Ulises Porra: Exclusive Interview – “Carajita” and the Last Bit of Humanity
Guadalajara International Film Festival Winner
Night time. The silhouette of a woman prostrated on the sand at the ocean’s surf. Police lights flash on her from behind. She ignores them. The image is pinned in your head. You know you’ll find out later.
Sarah (Cecile van Welie), the willowy daughter of a wealthy family in the Dominican Republic, loves Yarisa (Magnolia Nunez), the Afro-Caribbean nanny as if she were her mother. Yarisa loves her back. Like a daughter… always, unconditionally.
Knowing that her dad is corrupt, her mom indifferent and her brother idiotic does not disrupt a daily life luxury and pleasure. Yet, it would, but Sarah can always count on Yarisa’s anchor to keep her grounded and on the special gift of being able to hold her breath underwater for an extended time. She often submerges herself in order to go to her “favorite place” of quiet and bliss.
The unexpected visit of Mallory (Adelanny Padilla), Yarisa’s charming biological daughter, does not faze Sarah. In a brief exchange between them, Mallory asks Sarah if her mother loves her. Sarah replies affirmatively. A potential instant of jealousy vanishes in the camaraderie of sisterhood.
Things change rapidly when, suddenly, Mallory disappears – she is soon found dead, the victim of a hit-and-run accident. Yarisa and her working-class family are devastated. In a brilliant moment of dramatic irony, the creators put the audience inside Sarah’s mind: the night before, when driving home in the pouring rain from a party, she thought she had hit a sheep. Now she realizes it was Mallory. But she cannot share her secret with anyone – most of all, not with Yarisa. When Yarisa begs to see Sarah, Sarah refuses to go near her. Instead, she spends long intervals underwater.
Craftily, the filmmakers lead the drama toward its resolution without ever losing sight of the bond between the two women. In the swirl of shifting forces, what had been an irresistible and opposite-pole attraction has become a deep sense of repulsion forged by guilt, shame, and shattering pain.
The film keeps tension tethered tightly between love and fear until the end. Until everyone in the family knows. Until everyone in Yarisa’s family knows. Until Yarisa knows. But justice is not written in the laws of nature. The wealthy continue to enjoy immunity while the poor must endure the consequences of injustice. Mallory’s tragic death will come to pass as if it had never happened.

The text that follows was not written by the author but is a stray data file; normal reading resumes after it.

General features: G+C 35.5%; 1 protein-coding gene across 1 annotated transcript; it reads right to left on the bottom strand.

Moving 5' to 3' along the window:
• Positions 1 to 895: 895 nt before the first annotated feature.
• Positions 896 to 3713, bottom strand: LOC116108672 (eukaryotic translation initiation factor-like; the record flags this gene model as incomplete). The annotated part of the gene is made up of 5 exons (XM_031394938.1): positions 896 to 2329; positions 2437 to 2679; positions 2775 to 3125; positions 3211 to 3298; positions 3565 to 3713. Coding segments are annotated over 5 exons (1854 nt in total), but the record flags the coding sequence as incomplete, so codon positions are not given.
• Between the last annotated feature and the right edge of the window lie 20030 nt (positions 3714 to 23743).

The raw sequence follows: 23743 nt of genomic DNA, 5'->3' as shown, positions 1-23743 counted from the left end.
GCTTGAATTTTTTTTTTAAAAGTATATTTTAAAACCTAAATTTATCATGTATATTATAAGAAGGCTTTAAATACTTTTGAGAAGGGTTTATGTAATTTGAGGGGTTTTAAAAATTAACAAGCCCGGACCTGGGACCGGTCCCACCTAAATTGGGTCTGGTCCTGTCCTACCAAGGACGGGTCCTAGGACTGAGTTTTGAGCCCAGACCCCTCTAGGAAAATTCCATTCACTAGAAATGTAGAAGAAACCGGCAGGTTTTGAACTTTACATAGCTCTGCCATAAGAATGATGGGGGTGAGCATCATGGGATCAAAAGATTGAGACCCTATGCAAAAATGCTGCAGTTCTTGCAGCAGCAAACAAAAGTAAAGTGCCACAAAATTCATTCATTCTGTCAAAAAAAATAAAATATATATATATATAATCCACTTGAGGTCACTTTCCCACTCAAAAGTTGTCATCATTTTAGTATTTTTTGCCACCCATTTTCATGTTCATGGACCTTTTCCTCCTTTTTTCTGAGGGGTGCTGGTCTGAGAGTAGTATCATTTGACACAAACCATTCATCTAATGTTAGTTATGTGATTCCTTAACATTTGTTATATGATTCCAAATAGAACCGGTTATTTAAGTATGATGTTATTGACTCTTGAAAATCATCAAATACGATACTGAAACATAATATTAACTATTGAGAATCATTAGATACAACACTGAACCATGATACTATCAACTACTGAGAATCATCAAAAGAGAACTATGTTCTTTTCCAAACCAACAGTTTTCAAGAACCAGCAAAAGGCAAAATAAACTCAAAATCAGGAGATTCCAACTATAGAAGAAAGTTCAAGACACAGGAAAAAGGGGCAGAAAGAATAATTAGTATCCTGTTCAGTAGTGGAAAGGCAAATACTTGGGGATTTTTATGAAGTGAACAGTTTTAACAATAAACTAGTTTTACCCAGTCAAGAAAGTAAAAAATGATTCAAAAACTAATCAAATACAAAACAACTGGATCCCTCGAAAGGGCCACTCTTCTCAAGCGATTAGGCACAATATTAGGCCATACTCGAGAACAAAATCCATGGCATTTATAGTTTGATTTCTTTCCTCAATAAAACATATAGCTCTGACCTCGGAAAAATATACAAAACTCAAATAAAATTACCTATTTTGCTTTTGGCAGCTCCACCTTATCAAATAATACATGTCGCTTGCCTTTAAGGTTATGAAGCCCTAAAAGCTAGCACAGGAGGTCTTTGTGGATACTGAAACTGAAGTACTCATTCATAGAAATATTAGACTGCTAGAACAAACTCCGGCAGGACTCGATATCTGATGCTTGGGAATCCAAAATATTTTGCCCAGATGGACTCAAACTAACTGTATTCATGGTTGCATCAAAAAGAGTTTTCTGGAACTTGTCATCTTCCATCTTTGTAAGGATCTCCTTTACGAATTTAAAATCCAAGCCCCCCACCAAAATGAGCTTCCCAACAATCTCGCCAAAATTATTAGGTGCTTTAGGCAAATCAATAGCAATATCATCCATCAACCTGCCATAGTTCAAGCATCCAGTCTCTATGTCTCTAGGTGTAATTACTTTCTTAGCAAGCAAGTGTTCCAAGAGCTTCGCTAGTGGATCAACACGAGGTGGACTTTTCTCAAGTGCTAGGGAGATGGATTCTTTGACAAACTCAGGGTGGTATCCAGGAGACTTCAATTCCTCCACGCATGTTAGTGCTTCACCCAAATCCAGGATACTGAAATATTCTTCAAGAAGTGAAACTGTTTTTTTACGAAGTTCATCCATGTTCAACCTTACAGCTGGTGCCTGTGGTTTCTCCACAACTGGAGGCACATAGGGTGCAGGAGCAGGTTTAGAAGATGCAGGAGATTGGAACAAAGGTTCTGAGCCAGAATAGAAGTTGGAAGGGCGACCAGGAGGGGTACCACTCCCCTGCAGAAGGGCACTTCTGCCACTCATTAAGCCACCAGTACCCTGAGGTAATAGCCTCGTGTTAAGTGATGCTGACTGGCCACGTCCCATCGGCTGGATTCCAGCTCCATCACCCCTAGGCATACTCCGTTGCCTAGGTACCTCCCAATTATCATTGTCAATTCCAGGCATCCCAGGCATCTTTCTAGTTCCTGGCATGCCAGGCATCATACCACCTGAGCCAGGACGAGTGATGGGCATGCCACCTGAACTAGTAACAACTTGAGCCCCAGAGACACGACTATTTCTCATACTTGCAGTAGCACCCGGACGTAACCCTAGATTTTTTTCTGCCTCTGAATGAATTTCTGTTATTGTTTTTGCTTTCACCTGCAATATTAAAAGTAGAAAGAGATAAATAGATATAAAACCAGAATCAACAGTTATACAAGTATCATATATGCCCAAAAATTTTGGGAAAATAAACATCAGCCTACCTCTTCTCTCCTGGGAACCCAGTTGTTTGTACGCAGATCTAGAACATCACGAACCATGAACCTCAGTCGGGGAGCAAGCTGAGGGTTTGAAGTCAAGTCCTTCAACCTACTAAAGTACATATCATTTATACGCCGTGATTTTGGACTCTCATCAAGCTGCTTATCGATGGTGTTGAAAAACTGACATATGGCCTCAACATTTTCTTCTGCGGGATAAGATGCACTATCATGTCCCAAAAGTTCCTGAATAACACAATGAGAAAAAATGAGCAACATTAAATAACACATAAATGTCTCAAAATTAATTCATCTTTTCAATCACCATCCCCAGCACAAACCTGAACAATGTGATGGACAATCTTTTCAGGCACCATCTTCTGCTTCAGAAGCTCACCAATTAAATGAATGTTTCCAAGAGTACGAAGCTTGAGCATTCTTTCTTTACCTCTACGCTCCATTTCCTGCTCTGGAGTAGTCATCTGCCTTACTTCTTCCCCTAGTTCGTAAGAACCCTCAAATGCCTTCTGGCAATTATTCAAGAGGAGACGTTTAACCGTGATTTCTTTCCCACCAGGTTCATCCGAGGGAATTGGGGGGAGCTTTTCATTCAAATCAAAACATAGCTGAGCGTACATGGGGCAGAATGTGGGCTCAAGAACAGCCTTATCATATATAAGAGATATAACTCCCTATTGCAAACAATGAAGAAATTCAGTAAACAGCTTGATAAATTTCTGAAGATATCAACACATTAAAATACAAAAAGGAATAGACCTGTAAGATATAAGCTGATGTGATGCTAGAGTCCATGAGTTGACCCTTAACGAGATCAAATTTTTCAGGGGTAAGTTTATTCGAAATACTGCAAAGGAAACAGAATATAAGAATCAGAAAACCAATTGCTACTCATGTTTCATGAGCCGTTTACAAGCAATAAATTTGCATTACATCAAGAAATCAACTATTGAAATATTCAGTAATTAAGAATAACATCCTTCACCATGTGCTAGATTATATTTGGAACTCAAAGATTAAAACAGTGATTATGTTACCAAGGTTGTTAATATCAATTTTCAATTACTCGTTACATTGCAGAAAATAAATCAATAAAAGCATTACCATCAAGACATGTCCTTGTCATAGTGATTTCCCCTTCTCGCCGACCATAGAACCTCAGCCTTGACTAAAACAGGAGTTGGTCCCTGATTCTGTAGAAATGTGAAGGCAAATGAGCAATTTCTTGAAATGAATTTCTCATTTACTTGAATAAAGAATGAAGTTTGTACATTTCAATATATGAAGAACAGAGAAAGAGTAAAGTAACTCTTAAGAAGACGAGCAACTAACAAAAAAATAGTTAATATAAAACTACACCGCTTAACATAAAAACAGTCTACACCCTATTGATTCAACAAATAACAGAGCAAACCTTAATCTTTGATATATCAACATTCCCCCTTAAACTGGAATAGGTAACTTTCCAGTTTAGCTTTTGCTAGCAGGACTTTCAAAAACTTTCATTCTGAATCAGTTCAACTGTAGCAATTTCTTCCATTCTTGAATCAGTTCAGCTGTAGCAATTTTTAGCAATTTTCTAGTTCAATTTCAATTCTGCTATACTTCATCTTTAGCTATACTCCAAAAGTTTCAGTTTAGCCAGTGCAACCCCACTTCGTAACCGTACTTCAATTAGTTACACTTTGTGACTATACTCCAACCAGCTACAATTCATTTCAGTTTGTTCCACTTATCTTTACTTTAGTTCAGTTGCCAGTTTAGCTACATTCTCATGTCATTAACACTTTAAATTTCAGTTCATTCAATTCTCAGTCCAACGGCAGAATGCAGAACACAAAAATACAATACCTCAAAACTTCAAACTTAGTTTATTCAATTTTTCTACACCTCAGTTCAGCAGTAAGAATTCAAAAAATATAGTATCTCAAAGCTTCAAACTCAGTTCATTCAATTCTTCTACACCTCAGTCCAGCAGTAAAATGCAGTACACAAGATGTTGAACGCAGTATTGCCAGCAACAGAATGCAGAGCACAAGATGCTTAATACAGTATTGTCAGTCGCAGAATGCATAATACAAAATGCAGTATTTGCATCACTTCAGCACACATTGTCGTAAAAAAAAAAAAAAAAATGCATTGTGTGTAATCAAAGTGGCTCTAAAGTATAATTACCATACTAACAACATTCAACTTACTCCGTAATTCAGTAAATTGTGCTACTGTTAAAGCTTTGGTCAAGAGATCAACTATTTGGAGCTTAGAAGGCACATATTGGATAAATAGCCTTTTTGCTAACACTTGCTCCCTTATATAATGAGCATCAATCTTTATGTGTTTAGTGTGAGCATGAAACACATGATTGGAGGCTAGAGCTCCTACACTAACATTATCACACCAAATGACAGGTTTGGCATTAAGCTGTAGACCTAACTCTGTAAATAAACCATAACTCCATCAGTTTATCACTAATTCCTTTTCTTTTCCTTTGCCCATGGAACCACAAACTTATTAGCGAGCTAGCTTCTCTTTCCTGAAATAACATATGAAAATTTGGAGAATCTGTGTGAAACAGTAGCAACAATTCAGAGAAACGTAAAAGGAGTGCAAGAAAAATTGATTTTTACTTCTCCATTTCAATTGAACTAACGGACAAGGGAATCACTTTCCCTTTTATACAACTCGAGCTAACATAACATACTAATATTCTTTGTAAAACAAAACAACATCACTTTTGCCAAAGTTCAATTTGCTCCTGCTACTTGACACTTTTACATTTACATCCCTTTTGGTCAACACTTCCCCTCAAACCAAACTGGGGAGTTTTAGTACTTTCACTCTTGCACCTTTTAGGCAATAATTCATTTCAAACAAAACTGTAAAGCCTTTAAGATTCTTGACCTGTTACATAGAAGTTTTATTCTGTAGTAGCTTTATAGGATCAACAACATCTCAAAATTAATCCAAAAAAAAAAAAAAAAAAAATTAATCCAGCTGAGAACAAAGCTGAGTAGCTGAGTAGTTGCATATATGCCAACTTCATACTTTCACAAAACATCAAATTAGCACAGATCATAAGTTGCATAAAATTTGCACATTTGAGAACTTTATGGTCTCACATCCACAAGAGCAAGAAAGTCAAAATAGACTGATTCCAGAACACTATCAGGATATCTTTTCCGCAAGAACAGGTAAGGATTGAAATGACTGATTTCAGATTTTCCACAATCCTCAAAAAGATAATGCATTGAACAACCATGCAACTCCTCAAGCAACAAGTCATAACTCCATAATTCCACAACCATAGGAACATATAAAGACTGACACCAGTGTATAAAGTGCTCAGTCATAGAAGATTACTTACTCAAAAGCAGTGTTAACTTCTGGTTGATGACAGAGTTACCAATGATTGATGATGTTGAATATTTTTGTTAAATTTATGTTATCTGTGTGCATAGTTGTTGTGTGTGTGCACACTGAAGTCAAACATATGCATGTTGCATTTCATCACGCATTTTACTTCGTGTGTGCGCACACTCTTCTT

Magnetic fields have no regard for human activity. Yarisa’s whole being is trained toward and consumed by a single urge: to summon the daughter that is left to her, Sarah, the nymph sitting at the bottom of the ocean.
Dominican writer-producer Ulla Prida invited writer-director Silvina Schnicer from Argentina and Ulises Porra from Spain to bring her story of the “brat” (Carajita) to life. The idea grew on the soil of colonialist dynamics generated by eons of clashes between the privileged, the underprivileged, and the real emotions that spring in their midst.
Although the central incident of the story is an accident, the film is about politics in a very real sense, Porra told the HFPA in an interview at the Guadalajara International Film Festival where it received the top prize in the Ibero-American Features section. “Love can happen between people who come from different strata of society but when reality hits, will these relationships prevail?”
Porra doesn’t think so. “The structure of our lives depends on our [social] position. We didn’t want to judge Sarah, Yarisa, or Sarah’s family; we just wanted to look critically at the system to which they belong.” In the Dominican Republic, the ruling, mostly white class comprises 2% or so of the entire population. “Every character does what they’re programmed to do,” he continued. “At the same time, individually, each character is trying to do their best with the tools that they have”.
For the Schnicer/Porra duo, character self-reflection – or “soul-travel” as Porra calls it – has always been important. It is as if they hold a scale weighing social expectations on one end and humanity on the other. For example, Sarah and Mallory are pitted against each other by life “but, when you put them together, they reach for one another and what they say is profound … If the accident hadn’t happened, the relationship between these two girls could have been a rich one.”
“This is the power of the movie,” he went on. “We show what could be if we talked to each other, beyond the place where we are planted.” Yet, Porra (along with his partner Schnicer) insists that this beautiful possibility is doomed. “In this world, when reality grabs you it is so hard to go on with love.”
“This movie was begging us not to have a naïve message,” he explained. “In 99% of situations like this, the powerful are free and the powerless don’t find justice. But, hopefully, after all… maybe. In the case of Sarah, for example, she may realize that the path she chose comes to an end.” In honor of the 1% of humanity left in the world, the filmmakers subtly suggest that Sarah’s “soul-travel” is not over and that she is still thinking of Mallory and Yarisa.
“There is something of them in her,” he said. “That is what we need: to have something of the others inside of us”. Sara’s biggest problem is not about the police, justice, or family. “It is that she cannot be seen by Yarisa’s eyes after what she has done. The reason she doesn’t confess is not that she is afraid of going to jail or something, but that she cannot confront Yarisa.”
Ultimately, what Sarah longs for – perhaps, what we all long for – remains unchanged from the beginning to the end of the story: to return to the place where she and Yarisa can become one, just as mother and baby are in utero.